Instead of calculating the minimum,
we're going to select max and we click solve,
it comes through, and it finds that maximum at about 5.65.
Now, if we put the initial guess very close to zero,
so let's do this.
Let's do closest to zero.
Let's do our Solver tool,
click OK, and it finds a value of zero.
And the reason that it did this,
it found for the value where x equals zero,
is right now in our Solver tool.
I have this box here selected that says,
Make Unconstrained Variables Non-Negative.
So if I deselect that,
then I can allow for negative values of x.
So let's go ahead and rerun it.
So now, it goes through,
and if I would have plotted negative numbers here,
there would have been another max somewhere at about x equals negative 0.62.
All right? So that's what it's going to find.
Now if we wanted to force a certain domain into our Solver box,
I can go into Solver,
and this is where we can add in our constraints.
So I can click on Add.
We want to make it such that B2 has to be less than or equal to 10.
So that's our upper domain.
So I can click Add,
and then my B2 also has to be greater than or equal to zero.
So that's how you can add constraints into your solver scenario.
And now, I can click Run.
And you see now with negative values of x
allowed and adding in a constraint that x has to be between 0 and 10,
it's finding that the maximum value closest to 0 is about 0.91.
Let's go through another somewhat creative example.
You have just escaped from prison.
So you are right here at the 0,
0 position, and you've got a getaway car waiting for you.
That's one mile north and one mile east of where you are.
So you've got to get a getaway car and a friend maybe right there.
You've got a swamp that you have to travel through.
And you can only go two feet per second through
the swamp and you can only go four feet per second through the forest.
So you can go twice as fast through the forest.
And so, obviously, depending upon the angle that you choose to begin with,
that's going to govern the time required to get to the getaway car.
So if you can go very slowly through the swamp,
then maybe you want to make this distance pretty short.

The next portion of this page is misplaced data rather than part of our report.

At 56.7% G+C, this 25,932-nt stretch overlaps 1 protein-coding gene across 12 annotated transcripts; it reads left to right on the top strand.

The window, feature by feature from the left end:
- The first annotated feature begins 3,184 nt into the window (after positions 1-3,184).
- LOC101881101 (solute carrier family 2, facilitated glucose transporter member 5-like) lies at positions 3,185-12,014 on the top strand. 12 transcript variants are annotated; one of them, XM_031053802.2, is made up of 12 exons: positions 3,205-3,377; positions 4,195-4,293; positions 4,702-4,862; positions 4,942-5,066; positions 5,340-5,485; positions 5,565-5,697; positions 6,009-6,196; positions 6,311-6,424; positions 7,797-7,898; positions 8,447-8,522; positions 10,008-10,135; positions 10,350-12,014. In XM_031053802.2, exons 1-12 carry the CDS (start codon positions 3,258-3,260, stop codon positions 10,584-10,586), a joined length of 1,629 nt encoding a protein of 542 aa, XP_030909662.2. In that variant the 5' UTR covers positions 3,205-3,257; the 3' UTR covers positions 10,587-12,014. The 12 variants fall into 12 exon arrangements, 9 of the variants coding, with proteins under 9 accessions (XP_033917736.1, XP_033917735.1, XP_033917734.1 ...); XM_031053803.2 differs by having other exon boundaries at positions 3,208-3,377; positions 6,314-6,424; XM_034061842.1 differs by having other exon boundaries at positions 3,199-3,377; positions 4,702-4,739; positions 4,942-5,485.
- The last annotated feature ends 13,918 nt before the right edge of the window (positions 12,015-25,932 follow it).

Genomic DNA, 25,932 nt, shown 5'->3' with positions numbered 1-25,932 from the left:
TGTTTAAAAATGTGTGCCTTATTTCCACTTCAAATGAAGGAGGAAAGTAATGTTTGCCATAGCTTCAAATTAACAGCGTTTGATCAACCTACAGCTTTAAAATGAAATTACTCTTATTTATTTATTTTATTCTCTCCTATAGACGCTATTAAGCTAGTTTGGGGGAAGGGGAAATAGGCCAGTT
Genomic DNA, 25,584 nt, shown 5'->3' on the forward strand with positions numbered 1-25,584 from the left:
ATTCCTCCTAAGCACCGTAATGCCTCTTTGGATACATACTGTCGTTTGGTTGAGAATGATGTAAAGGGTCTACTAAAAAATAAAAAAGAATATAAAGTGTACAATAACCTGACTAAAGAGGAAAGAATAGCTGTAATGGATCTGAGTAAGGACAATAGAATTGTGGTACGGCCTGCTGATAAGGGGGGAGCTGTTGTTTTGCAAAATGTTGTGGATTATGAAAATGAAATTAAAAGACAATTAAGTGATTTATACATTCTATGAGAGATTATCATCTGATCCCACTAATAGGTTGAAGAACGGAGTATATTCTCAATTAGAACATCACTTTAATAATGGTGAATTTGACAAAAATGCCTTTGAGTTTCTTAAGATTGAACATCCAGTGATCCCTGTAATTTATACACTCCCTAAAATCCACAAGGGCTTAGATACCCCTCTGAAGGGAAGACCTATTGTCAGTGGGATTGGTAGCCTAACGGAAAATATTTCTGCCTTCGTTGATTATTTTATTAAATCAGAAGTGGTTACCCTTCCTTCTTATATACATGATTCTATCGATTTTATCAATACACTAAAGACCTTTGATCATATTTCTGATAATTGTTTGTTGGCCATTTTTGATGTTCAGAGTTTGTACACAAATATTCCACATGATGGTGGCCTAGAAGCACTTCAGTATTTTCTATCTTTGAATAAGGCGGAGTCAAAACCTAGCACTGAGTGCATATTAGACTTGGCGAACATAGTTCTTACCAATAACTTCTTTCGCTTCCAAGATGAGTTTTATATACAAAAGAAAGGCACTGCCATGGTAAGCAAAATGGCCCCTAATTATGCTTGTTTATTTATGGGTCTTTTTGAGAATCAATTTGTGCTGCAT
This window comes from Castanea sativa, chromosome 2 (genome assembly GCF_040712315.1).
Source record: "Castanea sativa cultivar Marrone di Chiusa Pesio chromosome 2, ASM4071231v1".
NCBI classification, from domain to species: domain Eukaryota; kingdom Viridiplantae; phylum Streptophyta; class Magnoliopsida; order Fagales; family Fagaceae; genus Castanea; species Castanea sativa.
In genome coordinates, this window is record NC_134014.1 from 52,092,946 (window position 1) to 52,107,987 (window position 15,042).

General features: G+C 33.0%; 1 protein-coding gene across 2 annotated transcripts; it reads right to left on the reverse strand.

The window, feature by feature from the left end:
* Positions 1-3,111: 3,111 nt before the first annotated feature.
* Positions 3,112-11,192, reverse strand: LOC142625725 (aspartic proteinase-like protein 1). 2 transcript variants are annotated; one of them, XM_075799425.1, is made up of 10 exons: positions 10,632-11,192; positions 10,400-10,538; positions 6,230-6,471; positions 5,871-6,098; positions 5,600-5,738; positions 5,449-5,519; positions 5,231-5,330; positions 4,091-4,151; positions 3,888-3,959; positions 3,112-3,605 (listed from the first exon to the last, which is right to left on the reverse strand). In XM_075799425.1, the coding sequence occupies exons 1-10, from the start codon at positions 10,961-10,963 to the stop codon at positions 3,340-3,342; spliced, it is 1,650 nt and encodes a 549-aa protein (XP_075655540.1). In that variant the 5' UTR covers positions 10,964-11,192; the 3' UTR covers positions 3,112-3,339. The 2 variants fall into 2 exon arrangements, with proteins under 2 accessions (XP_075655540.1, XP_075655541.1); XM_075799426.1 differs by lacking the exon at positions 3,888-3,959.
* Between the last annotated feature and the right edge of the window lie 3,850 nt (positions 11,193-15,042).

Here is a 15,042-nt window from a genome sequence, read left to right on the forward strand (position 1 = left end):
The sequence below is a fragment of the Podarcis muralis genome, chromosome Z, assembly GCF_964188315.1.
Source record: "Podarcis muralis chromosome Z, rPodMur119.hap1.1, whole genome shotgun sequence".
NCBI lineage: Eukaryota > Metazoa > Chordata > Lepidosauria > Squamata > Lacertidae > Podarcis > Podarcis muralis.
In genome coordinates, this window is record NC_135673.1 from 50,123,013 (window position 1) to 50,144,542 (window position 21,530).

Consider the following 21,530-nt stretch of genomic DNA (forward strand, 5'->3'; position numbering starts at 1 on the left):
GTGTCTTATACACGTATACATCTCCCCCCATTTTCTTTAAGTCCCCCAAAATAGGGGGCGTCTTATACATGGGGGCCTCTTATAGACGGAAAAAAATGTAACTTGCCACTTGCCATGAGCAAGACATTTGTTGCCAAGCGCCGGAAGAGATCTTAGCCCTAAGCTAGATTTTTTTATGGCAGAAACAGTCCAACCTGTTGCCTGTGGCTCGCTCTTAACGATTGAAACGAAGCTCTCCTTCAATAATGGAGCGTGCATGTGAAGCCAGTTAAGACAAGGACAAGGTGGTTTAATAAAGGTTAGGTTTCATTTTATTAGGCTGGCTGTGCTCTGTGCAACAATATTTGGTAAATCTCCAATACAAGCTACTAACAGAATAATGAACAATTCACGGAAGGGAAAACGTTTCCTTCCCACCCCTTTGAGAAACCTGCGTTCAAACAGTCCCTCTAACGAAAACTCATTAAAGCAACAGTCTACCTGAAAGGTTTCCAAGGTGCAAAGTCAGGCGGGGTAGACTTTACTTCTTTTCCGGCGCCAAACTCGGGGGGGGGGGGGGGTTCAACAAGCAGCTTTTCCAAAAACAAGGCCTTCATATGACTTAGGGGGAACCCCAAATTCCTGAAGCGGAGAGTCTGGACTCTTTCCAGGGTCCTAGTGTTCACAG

So you might want to make this as short as possible.
But the shorter you make this leg of the trip,
then the longer the second leg of the trip is going to be.
So this is an optimization problem,
and this is a problem that I give to my students every year.
If you set up an equation for this,
you end up with the following.
And this is just through simple geometry.
The time it takes for you to get to the getaway car is a function of the angle,
which is the independent variable.
The angle is expected to be between 30 and 90 degrees.
If you guess a theta,
then you can plug it into the right hand side,
and that'll give you the time required at that
chosen theta that it will take you to get to the getaway car.
So this is an optimization problem that we can solve using Excel.
So I've set up my spreadsheet here.
Solver needs an initial guess.
So I'm just going to choose something between 30 and 90 degrees,
a nice round number of 45.
And now, I can use this equation here to calculate
the time in seconds that is going to take to get to the getaway car.
So I've got my guess of 45 degrees.
I've set my equation here and note that I have used the radians function because cell B2,
our angle is in degrees.
We have to convert that to radians,.
A good way to do that is to use the radians function because
the SIN and TAN functions in Excel need radians as their units.
So I've got this in here. I press enter.
So if you go at a angle of 45 degrees,